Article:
Process for making emulsified compositions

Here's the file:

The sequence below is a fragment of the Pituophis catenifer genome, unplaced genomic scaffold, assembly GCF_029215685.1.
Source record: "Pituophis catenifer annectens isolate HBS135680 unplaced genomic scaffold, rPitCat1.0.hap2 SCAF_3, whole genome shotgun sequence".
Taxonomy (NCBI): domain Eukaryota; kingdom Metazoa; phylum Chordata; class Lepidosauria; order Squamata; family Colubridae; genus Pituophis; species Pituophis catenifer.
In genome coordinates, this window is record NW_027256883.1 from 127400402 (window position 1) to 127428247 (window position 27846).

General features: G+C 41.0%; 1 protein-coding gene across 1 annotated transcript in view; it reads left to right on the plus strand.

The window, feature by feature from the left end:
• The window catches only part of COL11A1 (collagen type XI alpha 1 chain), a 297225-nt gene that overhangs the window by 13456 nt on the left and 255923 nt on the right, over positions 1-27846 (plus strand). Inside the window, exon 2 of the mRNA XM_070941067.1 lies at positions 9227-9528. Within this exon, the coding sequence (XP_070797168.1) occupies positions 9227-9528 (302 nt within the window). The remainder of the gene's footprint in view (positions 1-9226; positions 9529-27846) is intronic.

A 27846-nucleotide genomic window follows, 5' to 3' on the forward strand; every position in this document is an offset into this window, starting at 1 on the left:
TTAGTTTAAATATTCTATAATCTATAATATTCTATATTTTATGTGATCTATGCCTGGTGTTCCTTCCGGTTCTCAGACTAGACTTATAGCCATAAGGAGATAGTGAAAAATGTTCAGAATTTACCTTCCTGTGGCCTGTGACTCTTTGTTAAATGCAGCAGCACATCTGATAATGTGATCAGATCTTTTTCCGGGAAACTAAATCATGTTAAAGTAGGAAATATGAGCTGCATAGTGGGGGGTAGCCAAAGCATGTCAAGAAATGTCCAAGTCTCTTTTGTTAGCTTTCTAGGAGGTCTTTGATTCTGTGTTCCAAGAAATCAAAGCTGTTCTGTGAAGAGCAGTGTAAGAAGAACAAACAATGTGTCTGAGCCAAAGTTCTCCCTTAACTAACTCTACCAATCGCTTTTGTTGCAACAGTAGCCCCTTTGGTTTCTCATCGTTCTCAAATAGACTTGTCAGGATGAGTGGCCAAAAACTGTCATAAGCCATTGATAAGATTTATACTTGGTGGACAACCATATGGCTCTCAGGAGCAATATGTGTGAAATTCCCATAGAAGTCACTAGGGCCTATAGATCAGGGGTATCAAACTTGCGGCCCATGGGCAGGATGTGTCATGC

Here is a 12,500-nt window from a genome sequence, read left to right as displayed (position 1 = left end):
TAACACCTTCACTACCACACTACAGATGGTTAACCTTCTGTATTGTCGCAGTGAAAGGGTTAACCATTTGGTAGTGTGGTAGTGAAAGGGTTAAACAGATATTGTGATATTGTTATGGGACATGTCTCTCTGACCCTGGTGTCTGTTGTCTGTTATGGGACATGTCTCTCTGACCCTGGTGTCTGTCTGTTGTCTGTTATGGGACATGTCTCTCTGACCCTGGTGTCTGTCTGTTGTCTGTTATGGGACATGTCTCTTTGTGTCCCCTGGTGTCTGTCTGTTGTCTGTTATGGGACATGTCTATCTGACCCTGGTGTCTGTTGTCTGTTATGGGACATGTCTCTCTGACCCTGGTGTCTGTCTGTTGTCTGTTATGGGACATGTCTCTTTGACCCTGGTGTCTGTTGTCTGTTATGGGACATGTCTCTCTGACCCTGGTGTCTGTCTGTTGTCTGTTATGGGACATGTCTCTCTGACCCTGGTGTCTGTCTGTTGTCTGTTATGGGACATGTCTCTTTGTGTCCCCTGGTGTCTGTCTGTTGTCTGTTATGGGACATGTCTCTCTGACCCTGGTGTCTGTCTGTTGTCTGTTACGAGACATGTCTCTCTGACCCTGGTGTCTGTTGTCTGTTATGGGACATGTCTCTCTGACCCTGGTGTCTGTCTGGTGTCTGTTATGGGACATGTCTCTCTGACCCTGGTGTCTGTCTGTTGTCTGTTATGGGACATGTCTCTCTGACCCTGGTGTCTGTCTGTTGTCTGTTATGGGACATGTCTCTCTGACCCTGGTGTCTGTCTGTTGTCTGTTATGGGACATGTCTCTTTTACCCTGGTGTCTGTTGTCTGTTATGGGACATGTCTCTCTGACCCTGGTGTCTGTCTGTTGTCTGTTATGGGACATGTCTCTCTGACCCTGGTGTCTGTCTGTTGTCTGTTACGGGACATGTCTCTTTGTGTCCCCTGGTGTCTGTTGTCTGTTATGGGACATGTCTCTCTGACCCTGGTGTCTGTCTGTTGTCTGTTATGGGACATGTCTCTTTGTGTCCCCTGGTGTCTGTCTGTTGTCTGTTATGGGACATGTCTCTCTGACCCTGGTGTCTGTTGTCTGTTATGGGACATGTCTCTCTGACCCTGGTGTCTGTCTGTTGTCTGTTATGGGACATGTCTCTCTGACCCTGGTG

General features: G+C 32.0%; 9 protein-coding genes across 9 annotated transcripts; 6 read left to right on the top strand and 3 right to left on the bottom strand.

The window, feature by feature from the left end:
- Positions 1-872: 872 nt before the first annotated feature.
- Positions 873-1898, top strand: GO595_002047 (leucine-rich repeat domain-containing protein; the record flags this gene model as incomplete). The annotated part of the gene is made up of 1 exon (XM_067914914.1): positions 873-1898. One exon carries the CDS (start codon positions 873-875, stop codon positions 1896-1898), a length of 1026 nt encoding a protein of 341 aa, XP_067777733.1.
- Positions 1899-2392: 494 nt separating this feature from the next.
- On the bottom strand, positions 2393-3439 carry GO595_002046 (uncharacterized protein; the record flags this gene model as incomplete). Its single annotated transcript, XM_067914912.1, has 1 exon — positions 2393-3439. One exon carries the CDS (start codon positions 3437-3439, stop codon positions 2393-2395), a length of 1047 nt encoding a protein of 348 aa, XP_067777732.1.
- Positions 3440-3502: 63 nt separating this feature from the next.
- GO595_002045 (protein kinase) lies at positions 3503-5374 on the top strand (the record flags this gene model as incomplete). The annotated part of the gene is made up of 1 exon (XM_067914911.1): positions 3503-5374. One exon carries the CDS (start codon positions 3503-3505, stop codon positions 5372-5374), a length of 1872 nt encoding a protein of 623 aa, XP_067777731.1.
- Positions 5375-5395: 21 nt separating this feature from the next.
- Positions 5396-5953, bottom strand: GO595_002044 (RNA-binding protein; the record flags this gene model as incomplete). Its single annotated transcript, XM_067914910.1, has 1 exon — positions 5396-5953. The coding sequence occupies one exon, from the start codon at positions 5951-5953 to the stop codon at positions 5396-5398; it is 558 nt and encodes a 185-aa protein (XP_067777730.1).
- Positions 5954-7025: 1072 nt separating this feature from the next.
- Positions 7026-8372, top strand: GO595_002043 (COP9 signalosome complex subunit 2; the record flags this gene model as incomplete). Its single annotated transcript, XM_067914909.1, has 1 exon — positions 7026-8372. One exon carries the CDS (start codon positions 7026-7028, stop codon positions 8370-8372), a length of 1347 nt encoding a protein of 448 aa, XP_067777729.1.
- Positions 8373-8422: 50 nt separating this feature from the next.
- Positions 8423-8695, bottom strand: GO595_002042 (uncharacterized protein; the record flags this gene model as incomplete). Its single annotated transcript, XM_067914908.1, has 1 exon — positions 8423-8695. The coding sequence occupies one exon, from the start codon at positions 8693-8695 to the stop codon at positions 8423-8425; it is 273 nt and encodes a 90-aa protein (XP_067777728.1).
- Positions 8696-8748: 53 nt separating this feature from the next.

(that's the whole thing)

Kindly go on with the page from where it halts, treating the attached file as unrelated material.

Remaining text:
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Patented Nov. 25, 1924. UNITED STATES 1,517,075 PATENT OFFICE. LESTER KIBSCHBRAUN, 0F SHICAGO, ILLINOIS. PROCESS FOR MAKING EMULSIFIED COMPOSITIONS. No Drawing. Original application filed September 4, 1918, Serial No. 252,605. Divided and this application filed October 5, 1921. To all whom it may concern: Be it known that I, Lnsran KinscHBRAUN, a citizen of the United States, residing in the city of Chicago, county of Cook, and State of Illinois, have invented certain new and useful Improvements in Processes for Makin Emulsified Compositions, of which the fofiowing is a specification. This application is a division of an original application, Serial No. 252,605, filed by me on September 4, 1918. In an earlier application filed by me, towit: Serial No. 26,813, filed May 8th,'1915, Idescribed a process of making an emulsified composition suitable for use with cer tain fibrous material. I have since discovered that in certain cases it may be advantageous to. make a double emulsion. Heretofore in attempts tomake waterproof sheets,containing bitumen particularly as a continuous operation, on paper machines and the like, have experienced much difliculty in making a stock which would not stick to the machine. In the said prior application I obviated this difiiculty by making a non-sticky emulsified matrix composed of water and an emulsifying agent, such as clay of a colloidal character and a binder such as bitumen. In this matrix the finely divided particles of the binder were in eifect surrounded by a non-adhesive colloidal emulsifying agent, so that the material would pass readily over the paper machine without sticking. I have discovered that in certain cases it may be desirable to form what in effect may be called a double emulsion. This double emulsion seems to permit of a more minute dispersion of the asphalt particles in the water vehicle. Just exactly the action that takes place I am not at this time prepared to state. I have ascertained, however, that certain kinds of binders, as for example, some tars and oils, do not as readily emulsify with a clay paste as do others. Moreover, while a certain percenta e of such tars or oils might readily emulsi with the clay paste there seemed to be a limiting point at which no more tar or oil could be added and secure a satisfactory emulsion. I have discovered, however, that by making a double emulsion I can overcome this objection. The prooes of the present invention Serial No. 505,654. may be described as follows: An adhesive waterproof binder as bitumen, preferably in a hot liquid condition is placed in a suitable receptacle; to this liquid binder is gradually added a solution which may consist of water and soap; cheap resin soap has been found satisfactory. This soapy solution is thoroughly mixed with the binder so as to produce an emulsion. In any event, this emulsified matrix is of a rather sticky character. Another way in which this emulsion may be formed will be to dissolve a fatty acid such as oleic acid in a liquid binder and then add to this mixture a solution of suitable alkali such as common lye; This emulsion can be thinned coat the finely divided particles of the bitumen or other binder, and the result is an emulsified composition of a non-sticky character. I have above referred to making the first emulsion by the use of a fatty acid or saponifiable resin and later adding an alkali solution. emulsion in this way is that it permits the use of a very high melting point asphalt for a binder. For example, if an asphalt having say, 300 degrees F. melting point is desired to be used with the binder, it obviously cannot have an aqueous solution mixed with it when melted, for the reason that the melting point of the bitumen will be much above the boiling point of water. However, by first adding a fatty acid to the high melting point binder, the latter is so softened or cut back by the fatty acid that it is a liquid at a temperature below the boiling point of water. The hot aqueous alkali solution can then be added and the alkali and fatty acid combined to form soap. This first emulsion can then be mixed with a second emulsifying agent as One advantage of making an While it may not be true in all cases, I ' have found that it is most desirable that in forming the first or primary emulsion that the aqueous solution containing the emulsifying agent be added to the binder rather than the binder to the aqueous solution, while in forming the second emulsion, the first emulsion is added to the second emulsifying agent rather than the reverse. \Vith reference to the binders a wide variety of binders may be employed, either asphalts, natural or artificial coal tars, water gas tars, animal and vegetable pitches, hydrocarbon oils, drying oils, such as linseedoil, Chinawood oil, wax tailings, wax parafiine, resin and the like. In some cases, the binder may consist of rubber dissolved in a suitable vehicle such as naphtha or benzol, which of course will ultimately evaporate. By the word bituminous? as used in this specification and in the claims, is meant to include the variousforms of binders referred to in the two preceding sentences. sion an aqueous paste containing 001- loidal particles and thoroughly mixing the paste and the primary emulsion to form a secondary composition. 2. A process of making an emulsified matrix consisting in adding to a liquid waterproof adhesive binder a saponifiable fluxing agent and then saponifying the liquid to produce an emulsion and add-ing the emulsion to a. secondary colloidalemulsifying agent to produce a, modified emulsion. 7 3. A process of the character described consisting in adding a fatty acid to a high melting point asphalt while the latter is in heated condition,-thereby reducing the melting point, then adding a hot aqueous alkali solution, and then adding-"this. mixture to an aqueous paste of colloidal clay. 4. A process of the character described, consisting in adding a 'saponifiable fluxing agent to a high melting point asphalt while the latter is in lreated condition, thereby reducing the melting point saponifying said fiuxing agent and then adding this mixture to an aqueous paste of colloidal clay. LESTER KIRSCHBRAUN.